Social Acceptance of Stay at Home Dads Has a Way to Go

With any major societal change, people need to adapt and accept the shifts in our culture.  Just like in technology, cultural change has roughly four levels: The Early Adopters – those who embrace the change immediately, the Moderates – those who are interested but wait until the change has some acceptance, the Skeptics– those who wait until everyone else has accepted the change and through peer pressure, are OK with it but not necessarily in favor of it, and Rebels – Those who will likely never accept the change and tend to spread stereotypes and negativity.

With all of the major changes going on in the US over the past two decades from same sex marriages and families, women beginning to break through the glass ceiling with more holding executive positions in major corporations and approaching equal pay to men, immigration guiding a shift toward a multi-lingual culture, and the social media phenomenon of technology like Facebook and Twitter, the US is in a firestorm of social, cultural and economic change.

So, enter the stay-at-home dad.  According to the 2010 US Census Bureau Report there was only a scant 154,000 stay at home dads in the US in 2009 or approximately 2.7% of the country’s stay at home parents.  It doesn’t sound like much, but that is triple the number 10 years ago!

As more women begin making the same or more than men for equal jobs, the “who will stay home” decision becomes more complex.  The first decision is do you both work and send your child to daycare.  That was not for us.  So the next decision was, who stays home?  Though my wife and I were both in well paying professions, she was making significantly more than me, so here I am.  A stay at home dad of 5 years and loving it!  Now that my son is in school now, it allows me to pick up some consulting jobs and add a smidgen to our income.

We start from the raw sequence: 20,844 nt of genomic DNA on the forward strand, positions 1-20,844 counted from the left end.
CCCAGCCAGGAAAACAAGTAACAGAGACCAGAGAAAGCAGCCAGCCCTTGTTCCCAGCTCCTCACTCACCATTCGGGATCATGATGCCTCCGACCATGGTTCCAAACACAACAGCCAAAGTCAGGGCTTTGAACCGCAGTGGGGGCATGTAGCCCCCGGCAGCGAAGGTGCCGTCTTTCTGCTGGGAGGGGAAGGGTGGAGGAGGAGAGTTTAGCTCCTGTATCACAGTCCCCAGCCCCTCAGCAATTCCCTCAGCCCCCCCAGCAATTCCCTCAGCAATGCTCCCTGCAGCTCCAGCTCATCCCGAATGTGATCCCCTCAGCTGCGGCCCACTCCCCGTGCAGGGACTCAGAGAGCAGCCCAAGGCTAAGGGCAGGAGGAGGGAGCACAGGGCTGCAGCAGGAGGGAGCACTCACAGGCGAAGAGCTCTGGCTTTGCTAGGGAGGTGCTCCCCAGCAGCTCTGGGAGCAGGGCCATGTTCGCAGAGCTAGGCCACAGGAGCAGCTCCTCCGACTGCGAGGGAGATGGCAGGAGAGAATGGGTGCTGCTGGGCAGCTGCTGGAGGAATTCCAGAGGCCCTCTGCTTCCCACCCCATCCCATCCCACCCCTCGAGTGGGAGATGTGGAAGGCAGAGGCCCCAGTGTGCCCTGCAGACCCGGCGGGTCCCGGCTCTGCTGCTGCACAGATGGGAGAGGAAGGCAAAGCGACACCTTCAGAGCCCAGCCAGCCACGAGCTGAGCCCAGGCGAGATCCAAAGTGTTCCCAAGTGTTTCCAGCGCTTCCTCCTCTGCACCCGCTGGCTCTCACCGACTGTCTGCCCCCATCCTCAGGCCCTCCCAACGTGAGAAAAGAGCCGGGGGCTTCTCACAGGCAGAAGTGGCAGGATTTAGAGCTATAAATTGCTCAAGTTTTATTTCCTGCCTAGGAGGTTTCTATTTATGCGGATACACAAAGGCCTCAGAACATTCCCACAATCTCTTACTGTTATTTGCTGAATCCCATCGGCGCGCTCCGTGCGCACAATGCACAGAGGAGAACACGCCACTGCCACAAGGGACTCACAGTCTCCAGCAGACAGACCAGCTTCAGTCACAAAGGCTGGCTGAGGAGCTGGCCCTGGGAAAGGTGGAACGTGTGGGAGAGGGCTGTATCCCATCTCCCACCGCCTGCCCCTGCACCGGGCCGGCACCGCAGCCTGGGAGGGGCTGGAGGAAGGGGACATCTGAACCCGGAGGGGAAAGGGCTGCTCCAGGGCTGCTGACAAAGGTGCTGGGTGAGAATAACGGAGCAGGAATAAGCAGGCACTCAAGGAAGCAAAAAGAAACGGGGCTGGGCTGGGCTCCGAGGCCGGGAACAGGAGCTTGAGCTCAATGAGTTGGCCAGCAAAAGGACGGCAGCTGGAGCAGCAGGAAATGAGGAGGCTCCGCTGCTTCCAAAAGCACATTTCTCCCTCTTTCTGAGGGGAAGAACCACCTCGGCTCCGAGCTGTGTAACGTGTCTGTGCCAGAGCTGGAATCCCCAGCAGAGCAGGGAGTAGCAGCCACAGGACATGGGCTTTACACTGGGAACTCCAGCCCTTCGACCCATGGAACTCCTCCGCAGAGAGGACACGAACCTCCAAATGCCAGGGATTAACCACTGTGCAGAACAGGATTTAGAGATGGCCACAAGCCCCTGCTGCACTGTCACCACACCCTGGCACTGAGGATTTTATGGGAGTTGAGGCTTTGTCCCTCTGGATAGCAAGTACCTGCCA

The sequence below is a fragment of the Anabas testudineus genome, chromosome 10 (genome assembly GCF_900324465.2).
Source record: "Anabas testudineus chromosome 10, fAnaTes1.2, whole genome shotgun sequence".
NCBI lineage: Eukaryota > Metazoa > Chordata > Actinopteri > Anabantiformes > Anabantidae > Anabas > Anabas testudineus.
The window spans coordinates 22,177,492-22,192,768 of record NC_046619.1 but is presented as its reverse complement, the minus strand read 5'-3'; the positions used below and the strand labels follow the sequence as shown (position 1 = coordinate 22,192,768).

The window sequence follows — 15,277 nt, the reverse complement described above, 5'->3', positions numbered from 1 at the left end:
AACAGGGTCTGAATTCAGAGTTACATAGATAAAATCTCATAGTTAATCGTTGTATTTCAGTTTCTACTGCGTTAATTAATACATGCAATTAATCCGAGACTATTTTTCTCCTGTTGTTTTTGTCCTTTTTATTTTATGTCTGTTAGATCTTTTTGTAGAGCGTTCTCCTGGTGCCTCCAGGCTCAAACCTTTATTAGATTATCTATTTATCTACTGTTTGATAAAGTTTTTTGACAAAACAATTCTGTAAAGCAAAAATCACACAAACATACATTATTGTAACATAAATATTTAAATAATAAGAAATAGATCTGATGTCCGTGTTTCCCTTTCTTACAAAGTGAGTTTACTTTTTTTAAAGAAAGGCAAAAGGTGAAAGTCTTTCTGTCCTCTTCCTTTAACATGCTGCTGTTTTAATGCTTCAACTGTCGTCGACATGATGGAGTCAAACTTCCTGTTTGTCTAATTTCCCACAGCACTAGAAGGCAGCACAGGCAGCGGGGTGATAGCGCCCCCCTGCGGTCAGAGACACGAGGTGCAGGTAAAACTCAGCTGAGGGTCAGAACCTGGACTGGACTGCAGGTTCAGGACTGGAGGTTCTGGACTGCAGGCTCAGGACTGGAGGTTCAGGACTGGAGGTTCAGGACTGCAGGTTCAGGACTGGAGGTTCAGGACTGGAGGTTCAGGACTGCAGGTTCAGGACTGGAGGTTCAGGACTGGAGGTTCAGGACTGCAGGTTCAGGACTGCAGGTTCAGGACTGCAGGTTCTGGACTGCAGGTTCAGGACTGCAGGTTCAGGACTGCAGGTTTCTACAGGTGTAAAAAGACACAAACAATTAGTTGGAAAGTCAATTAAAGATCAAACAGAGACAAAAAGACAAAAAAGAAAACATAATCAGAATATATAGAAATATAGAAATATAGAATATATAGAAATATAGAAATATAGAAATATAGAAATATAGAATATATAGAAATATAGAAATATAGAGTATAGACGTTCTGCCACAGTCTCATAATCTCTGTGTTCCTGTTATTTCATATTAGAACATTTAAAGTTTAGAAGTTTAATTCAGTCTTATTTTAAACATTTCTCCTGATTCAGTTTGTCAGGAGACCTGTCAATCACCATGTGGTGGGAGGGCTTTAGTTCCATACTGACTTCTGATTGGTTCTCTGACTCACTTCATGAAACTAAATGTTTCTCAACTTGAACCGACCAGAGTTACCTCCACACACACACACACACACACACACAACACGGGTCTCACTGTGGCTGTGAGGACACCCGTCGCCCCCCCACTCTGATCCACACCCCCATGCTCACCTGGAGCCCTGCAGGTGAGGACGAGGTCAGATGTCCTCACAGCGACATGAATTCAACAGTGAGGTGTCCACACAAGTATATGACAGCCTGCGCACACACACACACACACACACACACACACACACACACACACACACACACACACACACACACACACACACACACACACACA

It’s been an eye opener and learning experience over the past 5 years, not just from the standpoint of raising a child but also from a social and cultural point of view.  I now know what it is like to be a minority.  From early on being told by a local “mommy and baby” play group that I was not allowed to join (since, and I quote, “We would not be comfortable with a man in the group since we discuss women issues and men…”) to literally being ignored when trying to have a conversation at the playground with a group of moms.  I thought these groups were for the benefit of the kids with a side of social activity for parents – apparently it was the other way around.  Then there were the comments while shopping – “Oh, how nice, is daddy giving mommy a little break today?”, “Awe, a little daddy, son bonding time”, “pulling a little daddy duty today?”.  At first, such comments didn’t bother me until I started answering them with, “actually, I am a stay at home dad, so I am with my son all of the time.”  Then, the look.  Like a deer in the headlights.  It seemed to be incomprehensible.  This was usually followed by a comment like “oh, how nice.” or “that’s interesting.”

So, four year later, I finally met a group of stay at home moms who saw me as no different than them.  It was refreshing.  I was included in conversations, invited to play groups, birthdays and was a consideration in when and what time we should sign our kids up for the next session of soccer.

There is progress being made in the stay at home dad profession.  My new found mom friends could be considered “early adopters” which will soon be followed by “moderates” once there is a further increase in stay at home dads.  For now, I will press on, join the parent groups at school, volunteer for field trips and story time, be a soccer/swim dad, run errands, plan meals, cook, clean, do laundry, manage the budget and pay bills, make repairs around the house and continue to love my job.  My title?  CDO – Chief Domestic Officer.